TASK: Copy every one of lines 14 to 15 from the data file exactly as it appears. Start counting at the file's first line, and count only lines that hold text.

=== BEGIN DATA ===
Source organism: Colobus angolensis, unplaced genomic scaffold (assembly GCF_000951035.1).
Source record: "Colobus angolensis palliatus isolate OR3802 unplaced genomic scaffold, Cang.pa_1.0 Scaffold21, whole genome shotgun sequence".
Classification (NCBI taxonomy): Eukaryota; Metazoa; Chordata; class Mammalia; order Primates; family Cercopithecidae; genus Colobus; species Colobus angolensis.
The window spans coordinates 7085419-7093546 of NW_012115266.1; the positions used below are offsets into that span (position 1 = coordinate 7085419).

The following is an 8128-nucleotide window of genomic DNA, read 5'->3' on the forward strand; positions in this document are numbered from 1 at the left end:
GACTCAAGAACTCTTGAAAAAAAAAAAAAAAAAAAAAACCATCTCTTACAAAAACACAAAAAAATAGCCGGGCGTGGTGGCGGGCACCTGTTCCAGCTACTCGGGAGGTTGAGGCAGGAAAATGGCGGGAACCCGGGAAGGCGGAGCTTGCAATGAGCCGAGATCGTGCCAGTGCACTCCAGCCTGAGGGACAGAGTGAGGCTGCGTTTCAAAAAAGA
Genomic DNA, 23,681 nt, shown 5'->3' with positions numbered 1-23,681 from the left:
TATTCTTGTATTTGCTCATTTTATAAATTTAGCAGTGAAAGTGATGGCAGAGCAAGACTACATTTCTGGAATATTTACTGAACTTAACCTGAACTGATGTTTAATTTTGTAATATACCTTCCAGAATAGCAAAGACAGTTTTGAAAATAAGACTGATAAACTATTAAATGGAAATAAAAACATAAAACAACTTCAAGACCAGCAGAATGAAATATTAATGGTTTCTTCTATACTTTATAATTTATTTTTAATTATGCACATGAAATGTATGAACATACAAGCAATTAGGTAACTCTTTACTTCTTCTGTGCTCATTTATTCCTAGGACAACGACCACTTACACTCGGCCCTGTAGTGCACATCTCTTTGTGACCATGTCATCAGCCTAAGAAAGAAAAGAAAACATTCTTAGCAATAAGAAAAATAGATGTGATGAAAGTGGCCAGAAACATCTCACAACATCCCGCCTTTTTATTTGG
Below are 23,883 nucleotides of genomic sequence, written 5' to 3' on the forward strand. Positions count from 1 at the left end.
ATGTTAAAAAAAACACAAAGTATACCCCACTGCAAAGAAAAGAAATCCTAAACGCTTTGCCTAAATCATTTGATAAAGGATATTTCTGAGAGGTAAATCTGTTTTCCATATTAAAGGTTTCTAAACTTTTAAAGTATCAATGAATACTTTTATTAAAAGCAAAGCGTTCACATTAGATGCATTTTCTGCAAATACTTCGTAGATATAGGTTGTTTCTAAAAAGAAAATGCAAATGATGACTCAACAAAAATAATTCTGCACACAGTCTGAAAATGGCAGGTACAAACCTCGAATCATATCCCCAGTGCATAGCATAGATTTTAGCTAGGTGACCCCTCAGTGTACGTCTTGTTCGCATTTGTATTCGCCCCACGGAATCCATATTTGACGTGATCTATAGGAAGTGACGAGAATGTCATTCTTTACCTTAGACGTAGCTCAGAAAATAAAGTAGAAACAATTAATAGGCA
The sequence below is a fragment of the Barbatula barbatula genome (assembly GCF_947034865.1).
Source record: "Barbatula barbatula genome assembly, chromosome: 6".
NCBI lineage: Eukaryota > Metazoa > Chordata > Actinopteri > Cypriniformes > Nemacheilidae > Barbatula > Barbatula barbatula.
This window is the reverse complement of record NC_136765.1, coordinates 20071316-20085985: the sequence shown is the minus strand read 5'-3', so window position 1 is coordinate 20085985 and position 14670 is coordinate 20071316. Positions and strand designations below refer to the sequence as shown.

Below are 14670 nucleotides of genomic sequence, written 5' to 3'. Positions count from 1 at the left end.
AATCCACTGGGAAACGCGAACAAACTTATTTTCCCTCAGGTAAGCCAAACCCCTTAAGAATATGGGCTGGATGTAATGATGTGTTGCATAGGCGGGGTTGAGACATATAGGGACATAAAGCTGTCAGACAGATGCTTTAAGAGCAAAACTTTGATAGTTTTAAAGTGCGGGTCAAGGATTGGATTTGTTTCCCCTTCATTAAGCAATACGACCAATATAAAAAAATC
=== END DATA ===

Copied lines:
This window is the reverse complement of record NC_136765.1, coordinates 20071316-20085985: the sequence shown is the minus strand read 5'-3', so window position 1 is coordinate 20085985 and position 14670 is coordinate 20071316. Positions and strand designations below refer to the sequence as shown.

Below are 14670 nucleotides of genomic sequence, written 5' to 3'. Positions count from 1 at the left end.